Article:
Christmas rail strikes 'devastating'

By Rebecca Weller

- Last updated on GMT

Catastrophic impact: RMT announces further strike action to take place over festive period (Credit: Getty/coldsnowstorm)
Catastrophic impact: RMT announces further strike action to take place over festive period (Credit: Getty/coldsnowstorm)

Related tags ukhospitality Bbpa NTIA Health and safety

Rail strikes over the festive period will be “catastrophic” for hospitality businesses more “reliant” than ever on Christmas trade to get through the first quarter of 2023, trade bodies from across the sector have said.

The National Union of Rail, Maritime and Transport Workers (RMT) yesterday (Tuesday 22 November) announced a series of 48-hour strikes ​would take place in December and January amid ongoing negotiations regarding pay disputes and working conditions for rail workers.

Additionally, RMT said it would be implementing an overtime ban from Sunday 18 December to Monday 2 January, meaning strike action will be taking place for four weeks in total.  

UKHospitality chief executive Kate Nicholls said: “Continued rail strikes ​have had a huge impact on our hospitality sector; preventing staff from making it into work and disrupting consumers’ plans meaning a huge drop in sales for venues across the sector. 

“I’d encourage all parties to come together to find a resolution that can avoid further strikes and the disruption they cause both businesses and the public.”

Catastrophic impact 

More than 40,000 union members and 14 train operating companies are set to participate in the industrial action, scheduled to take place on Tuesday 13, Wednesday 14, Friday 16 and Saturday 17 December as well as Tuesday 3, Wednesday 4, Friday 6 and Saturday 7 January.

British Beer & Pub Association chief executive Emma McClarkin said: “This is devastating news for pubs.

“The week of the strikes ​is usually the busiest in the year for our industry, but instead of supporting pubs, customers will be cancelling bookings and staying home, whilst staffing shortages will be exacerbated by a lack of transport options for employees.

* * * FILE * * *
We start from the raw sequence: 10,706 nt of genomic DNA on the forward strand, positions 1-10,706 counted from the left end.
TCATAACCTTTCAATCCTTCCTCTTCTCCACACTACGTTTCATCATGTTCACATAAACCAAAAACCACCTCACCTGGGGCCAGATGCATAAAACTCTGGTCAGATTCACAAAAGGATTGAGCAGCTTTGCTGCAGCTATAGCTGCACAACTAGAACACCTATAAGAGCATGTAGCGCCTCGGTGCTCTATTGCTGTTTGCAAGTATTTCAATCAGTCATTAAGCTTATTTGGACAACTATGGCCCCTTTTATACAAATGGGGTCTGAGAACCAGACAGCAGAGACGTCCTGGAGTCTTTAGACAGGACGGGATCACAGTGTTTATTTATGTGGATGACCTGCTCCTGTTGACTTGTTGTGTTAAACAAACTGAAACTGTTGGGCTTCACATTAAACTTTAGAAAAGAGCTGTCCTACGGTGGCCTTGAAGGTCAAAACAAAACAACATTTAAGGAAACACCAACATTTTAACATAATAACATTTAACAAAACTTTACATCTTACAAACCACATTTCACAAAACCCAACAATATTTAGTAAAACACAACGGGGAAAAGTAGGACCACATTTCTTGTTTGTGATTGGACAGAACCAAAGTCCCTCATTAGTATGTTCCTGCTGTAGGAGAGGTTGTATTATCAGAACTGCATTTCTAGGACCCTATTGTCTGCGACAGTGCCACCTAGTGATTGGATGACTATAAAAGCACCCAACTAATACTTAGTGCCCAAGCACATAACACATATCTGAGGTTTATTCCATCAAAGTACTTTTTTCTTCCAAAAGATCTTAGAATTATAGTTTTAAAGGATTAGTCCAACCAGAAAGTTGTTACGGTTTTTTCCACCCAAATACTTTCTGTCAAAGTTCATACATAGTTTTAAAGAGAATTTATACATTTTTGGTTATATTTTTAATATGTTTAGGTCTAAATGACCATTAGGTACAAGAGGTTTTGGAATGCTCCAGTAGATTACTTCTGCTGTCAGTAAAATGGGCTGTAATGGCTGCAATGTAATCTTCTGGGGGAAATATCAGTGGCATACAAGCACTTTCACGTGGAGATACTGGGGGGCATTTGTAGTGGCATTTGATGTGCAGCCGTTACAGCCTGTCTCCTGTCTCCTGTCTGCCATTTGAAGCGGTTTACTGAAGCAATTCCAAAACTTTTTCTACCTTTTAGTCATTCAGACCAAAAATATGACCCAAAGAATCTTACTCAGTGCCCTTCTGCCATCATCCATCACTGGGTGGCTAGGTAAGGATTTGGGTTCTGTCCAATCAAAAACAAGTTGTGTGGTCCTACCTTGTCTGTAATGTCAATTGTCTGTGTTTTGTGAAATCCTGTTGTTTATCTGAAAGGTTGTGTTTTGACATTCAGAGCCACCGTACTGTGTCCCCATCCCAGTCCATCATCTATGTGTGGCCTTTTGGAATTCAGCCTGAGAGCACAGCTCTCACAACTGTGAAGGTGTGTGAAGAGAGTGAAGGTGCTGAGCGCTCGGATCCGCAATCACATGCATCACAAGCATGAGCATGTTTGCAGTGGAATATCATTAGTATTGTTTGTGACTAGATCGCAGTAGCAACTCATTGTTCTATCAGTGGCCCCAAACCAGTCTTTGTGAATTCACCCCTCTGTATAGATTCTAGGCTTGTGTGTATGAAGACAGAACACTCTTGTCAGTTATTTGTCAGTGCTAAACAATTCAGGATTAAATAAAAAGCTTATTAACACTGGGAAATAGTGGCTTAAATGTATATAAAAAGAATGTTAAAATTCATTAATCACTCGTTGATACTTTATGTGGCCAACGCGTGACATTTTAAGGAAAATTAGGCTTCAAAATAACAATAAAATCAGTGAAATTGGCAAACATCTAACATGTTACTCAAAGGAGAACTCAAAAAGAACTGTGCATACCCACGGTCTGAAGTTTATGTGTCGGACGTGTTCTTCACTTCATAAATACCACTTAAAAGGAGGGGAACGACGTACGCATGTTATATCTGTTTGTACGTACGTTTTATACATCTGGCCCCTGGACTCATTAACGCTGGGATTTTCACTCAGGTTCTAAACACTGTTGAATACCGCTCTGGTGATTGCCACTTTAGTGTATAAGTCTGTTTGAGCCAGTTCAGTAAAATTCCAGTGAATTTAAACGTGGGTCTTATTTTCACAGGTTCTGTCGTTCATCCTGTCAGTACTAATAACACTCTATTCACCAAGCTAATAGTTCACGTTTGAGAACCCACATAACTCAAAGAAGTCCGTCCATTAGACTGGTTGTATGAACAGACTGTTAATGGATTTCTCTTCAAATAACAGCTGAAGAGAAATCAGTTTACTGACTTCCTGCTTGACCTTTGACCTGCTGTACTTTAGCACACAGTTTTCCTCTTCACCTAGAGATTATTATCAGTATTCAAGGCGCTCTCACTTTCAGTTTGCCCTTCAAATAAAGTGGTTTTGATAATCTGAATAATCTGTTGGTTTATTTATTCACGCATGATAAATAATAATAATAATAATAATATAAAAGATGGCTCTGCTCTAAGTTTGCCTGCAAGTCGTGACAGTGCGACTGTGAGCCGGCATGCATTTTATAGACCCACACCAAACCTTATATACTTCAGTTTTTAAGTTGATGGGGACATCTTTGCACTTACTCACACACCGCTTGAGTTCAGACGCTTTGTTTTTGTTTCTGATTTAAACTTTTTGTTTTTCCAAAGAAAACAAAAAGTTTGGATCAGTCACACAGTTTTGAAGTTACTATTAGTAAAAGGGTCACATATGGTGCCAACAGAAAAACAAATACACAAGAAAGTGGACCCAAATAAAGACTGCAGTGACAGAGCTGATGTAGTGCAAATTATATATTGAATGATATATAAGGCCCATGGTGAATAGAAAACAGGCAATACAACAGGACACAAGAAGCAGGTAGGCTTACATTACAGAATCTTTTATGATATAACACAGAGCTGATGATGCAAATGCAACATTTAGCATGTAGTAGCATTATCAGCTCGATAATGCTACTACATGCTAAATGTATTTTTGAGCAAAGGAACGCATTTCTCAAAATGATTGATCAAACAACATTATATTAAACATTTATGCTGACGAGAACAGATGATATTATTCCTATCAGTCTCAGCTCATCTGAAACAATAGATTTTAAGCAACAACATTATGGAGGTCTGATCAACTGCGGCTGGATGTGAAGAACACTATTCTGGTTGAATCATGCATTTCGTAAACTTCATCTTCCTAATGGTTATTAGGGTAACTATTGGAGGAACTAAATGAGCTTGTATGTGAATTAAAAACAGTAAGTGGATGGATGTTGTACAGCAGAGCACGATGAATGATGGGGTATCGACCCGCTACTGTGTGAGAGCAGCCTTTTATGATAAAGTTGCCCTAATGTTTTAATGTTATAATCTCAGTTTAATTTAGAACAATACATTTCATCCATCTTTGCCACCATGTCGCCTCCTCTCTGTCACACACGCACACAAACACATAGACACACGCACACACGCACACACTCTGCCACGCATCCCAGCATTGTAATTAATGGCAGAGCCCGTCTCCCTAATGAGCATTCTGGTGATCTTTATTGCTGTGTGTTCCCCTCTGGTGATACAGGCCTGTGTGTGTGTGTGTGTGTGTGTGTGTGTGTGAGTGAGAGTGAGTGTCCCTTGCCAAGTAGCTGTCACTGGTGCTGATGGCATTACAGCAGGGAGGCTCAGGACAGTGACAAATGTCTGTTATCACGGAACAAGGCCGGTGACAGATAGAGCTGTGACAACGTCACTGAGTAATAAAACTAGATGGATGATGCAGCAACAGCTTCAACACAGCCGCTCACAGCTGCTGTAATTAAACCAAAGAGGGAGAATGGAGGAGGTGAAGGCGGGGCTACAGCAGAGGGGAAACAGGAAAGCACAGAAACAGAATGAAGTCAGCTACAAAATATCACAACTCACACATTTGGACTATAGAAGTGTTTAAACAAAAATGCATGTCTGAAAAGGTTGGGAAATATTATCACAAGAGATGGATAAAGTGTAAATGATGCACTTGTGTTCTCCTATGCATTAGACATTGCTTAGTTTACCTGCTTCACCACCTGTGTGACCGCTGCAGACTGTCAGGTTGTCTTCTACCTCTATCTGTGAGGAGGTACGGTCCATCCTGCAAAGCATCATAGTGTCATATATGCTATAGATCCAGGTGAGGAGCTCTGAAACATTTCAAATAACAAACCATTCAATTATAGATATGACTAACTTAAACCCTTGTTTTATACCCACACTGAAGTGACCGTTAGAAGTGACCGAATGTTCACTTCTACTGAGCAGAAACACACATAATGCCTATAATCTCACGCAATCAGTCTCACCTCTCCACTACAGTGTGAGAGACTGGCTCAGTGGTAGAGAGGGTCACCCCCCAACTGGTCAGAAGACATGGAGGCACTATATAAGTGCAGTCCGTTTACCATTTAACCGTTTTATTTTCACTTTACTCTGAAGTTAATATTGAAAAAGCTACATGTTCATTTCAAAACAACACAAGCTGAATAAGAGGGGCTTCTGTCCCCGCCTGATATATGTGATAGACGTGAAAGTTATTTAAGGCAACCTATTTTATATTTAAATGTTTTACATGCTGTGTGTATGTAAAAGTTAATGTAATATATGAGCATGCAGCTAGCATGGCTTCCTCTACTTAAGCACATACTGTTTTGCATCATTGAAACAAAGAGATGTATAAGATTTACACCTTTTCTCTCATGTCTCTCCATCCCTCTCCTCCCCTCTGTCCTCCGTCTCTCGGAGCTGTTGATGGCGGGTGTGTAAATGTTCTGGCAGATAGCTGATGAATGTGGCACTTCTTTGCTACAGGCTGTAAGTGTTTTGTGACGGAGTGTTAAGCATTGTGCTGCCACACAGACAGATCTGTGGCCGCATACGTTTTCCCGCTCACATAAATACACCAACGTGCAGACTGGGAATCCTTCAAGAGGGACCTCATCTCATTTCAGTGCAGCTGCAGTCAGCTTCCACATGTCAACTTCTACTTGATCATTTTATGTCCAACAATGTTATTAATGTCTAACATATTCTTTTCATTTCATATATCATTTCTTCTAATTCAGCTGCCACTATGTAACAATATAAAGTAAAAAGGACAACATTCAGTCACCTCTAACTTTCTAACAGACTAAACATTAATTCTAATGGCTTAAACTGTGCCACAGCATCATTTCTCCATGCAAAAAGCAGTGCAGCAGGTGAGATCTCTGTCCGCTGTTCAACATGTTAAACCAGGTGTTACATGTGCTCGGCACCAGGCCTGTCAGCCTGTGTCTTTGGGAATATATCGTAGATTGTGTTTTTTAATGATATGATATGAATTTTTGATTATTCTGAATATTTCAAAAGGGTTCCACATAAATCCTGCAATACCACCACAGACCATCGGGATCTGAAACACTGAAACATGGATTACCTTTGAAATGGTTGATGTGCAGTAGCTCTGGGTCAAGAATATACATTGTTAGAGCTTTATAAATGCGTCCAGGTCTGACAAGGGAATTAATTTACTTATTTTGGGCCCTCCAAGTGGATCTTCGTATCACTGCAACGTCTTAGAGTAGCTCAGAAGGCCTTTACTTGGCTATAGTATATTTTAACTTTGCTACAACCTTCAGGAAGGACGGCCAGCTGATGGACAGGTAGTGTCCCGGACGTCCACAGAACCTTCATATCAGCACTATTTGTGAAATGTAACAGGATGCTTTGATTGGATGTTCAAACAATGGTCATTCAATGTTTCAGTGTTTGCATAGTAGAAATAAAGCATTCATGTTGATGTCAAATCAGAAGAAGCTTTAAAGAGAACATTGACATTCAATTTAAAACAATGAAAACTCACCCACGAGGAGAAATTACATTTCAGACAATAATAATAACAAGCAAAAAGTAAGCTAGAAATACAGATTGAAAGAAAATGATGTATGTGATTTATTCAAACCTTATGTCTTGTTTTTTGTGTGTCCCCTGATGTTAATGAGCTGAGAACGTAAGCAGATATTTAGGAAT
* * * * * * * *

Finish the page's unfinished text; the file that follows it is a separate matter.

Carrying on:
“Our industry desperately needs this Christmas boost, we urgently need a resolution to reinstate train services and ensure customers and staff can travel easily and confidently, or the impact on trade will be catastrophic.”

Suffering heavily 

RMT general secretary Mick Lynch claimed industry bosses had “failed” to make new proposals to settle the ongoing disputes and were “unwilling or unable” to progress matters appropriately, showing a need for strike action to be reinstated.

This comes as rail strikes earlier this year were estimated by UKHospitality to have cost the sector some £540m​.

Night-Time Industries Association CEO Michael Kill said: “Further strike action during the festive period will be catastrophic and inevitably have a knock-on effect on service either side of the key holiday period.

“These sporadic weekly or daily planned strikes are eating into consumer confidence, leaving many concerned about travelling. This year more than any other, we are heavily reliant on this period to get through Q1 2023.

“Our industry is already suffering heavily from rising costs as inflation reaches a 40-year high and consumer disposable income is at an all-time low, coupled with rail strike action feel we are revisiting Christmas 2021.”

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